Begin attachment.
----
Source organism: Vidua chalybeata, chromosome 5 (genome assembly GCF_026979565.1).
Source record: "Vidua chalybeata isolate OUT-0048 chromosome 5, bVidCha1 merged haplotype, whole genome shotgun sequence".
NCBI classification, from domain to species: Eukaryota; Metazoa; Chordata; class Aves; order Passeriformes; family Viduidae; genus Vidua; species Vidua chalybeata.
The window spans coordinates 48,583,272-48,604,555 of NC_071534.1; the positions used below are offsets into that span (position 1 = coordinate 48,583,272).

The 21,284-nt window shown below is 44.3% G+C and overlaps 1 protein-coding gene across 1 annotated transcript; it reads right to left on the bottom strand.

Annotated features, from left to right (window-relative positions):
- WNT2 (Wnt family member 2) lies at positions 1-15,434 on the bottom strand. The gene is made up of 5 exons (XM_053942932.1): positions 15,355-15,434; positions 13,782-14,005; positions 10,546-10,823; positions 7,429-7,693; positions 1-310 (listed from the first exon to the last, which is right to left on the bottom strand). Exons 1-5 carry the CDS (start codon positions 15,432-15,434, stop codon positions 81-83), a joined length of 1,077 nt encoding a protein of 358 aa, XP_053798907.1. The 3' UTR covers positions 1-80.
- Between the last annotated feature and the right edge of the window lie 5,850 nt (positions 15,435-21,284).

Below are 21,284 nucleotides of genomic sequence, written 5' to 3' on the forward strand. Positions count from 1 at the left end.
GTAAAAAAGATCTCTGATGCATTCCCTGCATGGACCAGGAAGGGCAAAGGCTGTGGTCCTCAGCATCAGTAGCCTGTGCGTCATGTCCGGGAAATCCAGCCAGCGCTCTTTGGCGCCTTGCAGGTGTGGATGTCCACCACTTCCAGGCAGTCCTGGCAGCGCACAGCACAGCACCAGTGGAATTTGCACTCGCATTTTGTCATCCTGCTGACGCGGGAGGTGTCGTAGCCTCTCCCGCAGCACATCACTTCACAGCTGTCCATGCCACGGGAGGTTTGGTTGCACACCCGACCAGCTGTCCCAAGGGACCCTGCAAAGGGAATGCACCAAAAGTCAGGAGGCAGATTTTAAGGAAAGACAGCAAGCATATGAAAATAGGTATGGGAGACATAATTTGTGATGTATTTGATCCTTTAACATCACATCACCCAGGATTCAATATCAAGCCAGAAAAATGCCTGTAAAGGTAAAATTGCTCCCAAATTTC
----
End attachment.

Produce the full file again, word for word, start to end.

Source organism: Vidua chalybeata, chromosome 5 (genome assembly GCF_026979565.1).
Source record: "Vidua chalybeata isolate OUT-0048 chromosome 5, bVidCha1 merged haplotype, whole genome shotgun sequence".
NCBI classification, from domain to species: Eukaryota; Metazoa; Chordata; class Aves; order Passeriformes; family Viduidae; genus Vidua; species Vidua chalybeata.
The window spans coordinates 48,583,272-48,604,555 of NC_071534.1; the positions used below are offsets into that span (position 1 = coordinate 48,583,272).

The 21,284-nt window shown below is 44.3% G+C and overlaps 1 protein-coding gene across 1 annotated transcript; it reads right to left on the bottom strand.

Annotated features, from left to right (window-relative positions):
- WNT2 (Wnt family member 2) lies at positions 1-15,434 on the bottom strand. The gene is made up of 5 exons (XM_053942932.1): positions 15,355-15,434; positions 13,782-14,005; positions 10,546-10,823; positions 7,429-7,693; positions 1-310 (listed from the first exon to the last, which is right to left on the bottom strand). Exons 1-5 carry the CDS (start codon positions 15,432-15,434, stop codon positions 81-83), a joined length of 1,077 nt encoding a protein of 358 aa, XP_053798907.1. The 3' UTR covers positions 1-80.
- Between the last annotated feature and the right edge of the window lie 5,850 nt (positions 15,435-21,284).

Below are 21,284 nucleotides of genomic sequence, written 5' to 3' on the forward strand. Positions count from 1 at the left end.
GTAAAAAAGATCTCTGATGCATTCCCTGCATGGACCAGGAAGGGCAAAGGCTGTGGTCCTCAGCATCAGTAGCCTGTGCGTCATGTCCGGGAAATCCAGCCAGCGCTCTTTGGCGCCTTGCAGGTGTGGATGTCCACCACTTCCAGGCAGTCCTGGCAGCGCACAGCACAGCACCAGTGGAATTTGCACTCGCATTTTGTCATCCTGCTGACGCGGGAGGTGTCGTAGCCTCTCCCGCAGCACATCACTTCACAGCTGTCCATGCCACGGGAGGTTTGGTTGCACACCCGACCAGCTGTCCCAAGGGACCCTGCAAAGGGAATGCACCAAAAGTCAGGAGGCAGATTTTAAGGAAAGACAGCAAGCATATGAAAATAGGTATGGGAGACATAATTTGTGATGTATTTGATCCTTTAACATCACATCACCCAGGATTCAATATCAAGCCAGAAAAATGCCTGTAAAGGTAAAATTGCTCCCAAATTTC